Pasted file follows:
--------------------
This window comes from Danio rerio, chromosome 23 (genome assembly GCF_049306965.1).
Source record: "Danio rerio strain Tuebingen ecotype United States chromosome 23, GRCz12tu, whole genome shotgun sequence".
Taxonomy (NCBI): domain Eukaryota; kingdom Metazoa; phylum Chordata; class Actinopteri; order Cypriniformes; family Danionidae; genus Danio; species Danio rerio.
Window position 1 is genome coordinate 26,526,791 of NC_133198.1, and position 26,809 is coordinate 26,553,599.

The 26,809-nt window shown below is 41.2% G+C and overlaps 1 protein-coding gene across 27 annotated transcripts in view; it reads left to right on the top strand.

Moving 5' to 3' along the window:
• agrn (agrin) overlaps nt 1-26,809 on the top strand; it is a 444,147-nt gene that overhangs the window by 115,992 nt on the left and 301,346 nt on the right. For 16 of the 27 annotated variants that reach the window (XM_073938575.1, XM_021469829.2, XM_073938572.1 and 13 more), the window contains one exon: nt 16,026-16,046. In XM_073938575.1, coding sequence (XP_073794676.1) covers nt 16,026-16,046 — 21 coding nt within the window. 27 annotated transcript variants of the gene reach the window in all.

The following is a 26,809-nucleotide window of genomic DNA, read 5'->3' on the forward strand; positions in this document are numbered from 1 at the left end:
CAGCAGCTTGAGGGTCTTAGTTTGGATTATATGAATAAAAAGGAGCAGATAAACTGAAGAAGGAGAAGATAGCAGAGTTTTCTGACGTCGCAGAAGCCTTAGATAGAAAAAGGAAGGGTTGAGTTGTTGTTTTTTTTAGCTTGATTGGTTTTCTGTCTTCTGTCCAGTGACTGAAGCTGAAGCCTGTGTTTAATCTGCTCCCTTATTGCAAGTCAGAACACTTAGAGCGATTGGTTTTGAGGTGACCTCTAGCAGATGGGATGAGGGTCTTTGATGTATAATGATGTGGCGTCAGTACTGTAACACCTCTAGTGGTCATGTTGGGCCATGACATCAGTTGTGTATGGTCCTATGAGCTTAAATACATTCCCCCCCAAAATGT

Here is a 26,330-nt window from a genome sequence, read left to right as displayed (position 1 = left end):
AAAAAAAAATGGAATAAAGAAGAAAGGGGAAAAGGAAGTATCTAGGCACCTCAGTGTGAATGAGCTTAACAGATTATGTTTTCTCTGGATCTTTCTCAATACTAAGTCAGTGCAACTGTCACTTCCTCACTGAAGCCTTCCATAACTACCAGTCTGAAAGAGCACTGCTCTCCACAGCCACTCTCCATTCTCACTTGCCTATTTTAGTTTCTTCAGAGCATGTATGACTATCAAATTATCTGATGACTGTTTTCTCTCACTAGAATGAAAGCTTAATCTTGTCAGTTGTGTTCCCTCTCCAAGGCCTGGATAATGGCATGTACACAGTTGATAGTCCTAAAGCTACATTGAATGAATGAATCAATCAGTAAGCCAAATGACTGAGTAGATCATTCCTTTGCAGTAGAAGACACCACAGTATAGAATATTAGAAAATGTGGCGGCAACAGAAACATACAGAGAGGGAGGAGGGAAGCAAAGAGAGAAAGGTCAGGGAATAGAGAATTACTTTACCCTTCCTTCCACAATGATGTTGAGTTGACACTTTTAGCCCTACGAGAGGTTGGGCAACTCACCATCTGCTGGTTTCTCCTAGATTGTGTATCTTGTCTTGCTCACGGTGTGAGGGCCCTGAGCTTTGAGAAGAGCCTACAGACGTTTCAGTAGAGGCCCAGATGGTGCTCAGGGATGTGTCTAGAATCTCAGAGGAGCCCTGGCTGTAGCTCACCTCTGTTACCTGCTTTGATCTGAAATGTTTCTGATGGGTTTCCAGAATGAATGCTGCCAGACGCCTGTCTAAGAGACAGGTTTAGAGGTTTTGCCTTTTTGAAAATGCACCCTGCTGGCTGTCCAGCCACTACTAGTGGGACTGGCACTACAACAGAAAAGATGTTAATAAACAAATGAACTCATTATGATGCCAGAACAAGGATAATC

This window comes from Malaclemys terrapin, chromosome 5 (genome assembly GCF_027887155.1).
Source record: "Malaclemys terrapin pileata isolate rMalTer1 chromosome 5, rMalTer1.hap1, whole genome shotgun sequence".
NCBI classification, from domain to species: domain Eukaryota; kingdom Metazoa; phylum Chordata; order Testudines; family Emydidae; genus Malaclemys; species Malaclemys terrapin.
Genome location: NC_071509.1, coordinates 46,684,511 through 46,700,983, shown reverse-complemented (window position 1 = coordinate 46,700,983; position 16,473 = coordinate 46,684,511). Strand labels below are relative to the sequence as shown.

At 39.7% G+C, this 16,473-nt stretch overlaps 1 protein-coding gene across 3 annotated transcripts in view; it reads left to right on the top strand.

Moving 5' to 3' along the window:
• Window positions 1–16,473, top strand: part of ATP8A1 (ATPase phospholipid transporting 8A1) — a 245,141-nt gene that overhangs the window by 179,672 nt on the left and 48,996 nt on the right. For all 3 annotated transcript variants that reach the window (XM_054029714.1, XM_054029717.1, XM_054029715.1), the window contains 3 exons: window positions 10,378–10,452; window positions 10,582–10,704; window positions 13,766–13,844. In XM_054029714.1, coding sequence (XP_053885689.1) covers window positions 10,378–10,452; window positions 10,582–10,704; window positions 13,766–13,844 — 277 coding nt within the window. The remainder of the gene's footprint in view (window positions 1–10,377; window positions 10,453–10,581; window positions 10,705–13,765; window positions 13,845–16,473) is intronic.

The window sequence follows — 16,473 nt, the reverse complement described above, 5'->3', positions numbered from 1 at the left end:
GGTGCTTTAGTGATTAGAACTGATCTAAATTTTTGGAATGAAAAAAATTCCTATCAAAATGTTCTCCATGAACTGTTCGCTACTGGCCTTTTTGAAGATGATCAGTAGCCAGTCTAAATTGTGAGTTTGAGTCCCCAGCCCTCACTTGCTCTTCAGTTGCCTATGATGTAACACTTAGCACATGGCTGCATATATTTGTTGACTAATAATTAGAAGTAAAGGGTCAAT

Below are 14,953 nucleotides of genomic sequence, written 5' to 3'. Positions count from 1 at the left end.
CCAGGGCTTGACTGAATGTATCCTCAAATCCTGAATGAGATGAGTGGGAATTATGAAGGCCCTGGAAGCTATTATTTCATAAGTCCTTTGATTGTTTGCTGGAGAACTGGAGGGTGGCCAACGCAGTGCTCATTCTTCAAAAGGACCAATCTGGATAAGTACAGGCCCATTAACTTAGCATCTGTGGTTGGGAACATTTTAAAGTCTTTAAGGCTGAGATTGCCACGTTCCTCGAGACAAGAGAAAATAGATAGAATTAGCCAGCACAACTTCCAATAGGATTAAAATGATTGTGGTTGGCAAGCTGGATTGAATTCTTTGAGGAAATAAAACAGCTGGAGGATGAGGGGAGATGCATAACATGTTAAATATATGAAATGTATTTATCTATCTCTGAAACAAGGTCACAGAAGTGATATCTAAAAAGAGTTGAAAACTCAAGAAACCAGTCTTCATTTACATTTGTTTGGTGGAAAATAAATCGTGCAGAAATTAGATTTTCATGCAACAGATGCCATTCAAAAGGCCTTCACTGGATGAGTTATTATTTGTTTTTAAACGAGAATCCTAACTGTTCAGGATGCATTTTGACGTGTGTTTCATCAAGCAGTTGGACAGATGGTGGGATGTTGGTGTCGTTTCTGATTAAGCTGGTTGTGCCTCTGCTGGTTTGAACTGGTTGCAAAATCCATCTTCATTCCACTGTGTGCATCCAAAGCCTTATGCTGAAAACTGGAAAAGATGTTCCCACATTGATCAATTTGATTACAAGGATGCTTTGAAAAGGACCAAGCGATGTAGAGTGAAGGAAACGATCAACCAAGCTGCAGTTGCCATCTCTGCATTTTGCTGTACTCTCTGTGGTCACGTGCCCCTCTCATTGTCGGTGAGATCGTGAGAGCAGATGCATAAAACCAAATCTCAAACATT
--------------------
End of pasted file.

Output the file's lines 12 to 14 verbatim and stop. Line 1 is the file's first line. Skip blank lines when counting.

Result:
This window comes from Malaclemys terrapin, chromosome 5 (genome assembly GCF_027887155.1).
Source record: "Malaclemys terrapin pileata isolate rMalTer1 chromosome 5, rMalTer1.hap1, whole genome shotgun sequence".
NCBI classification, from domain to species: domain Eukaryota; kingdom Metazoa; phylum Chordata; order Testudines; family Emydidae; genus Malaclemys; species Malaclemys terrapin.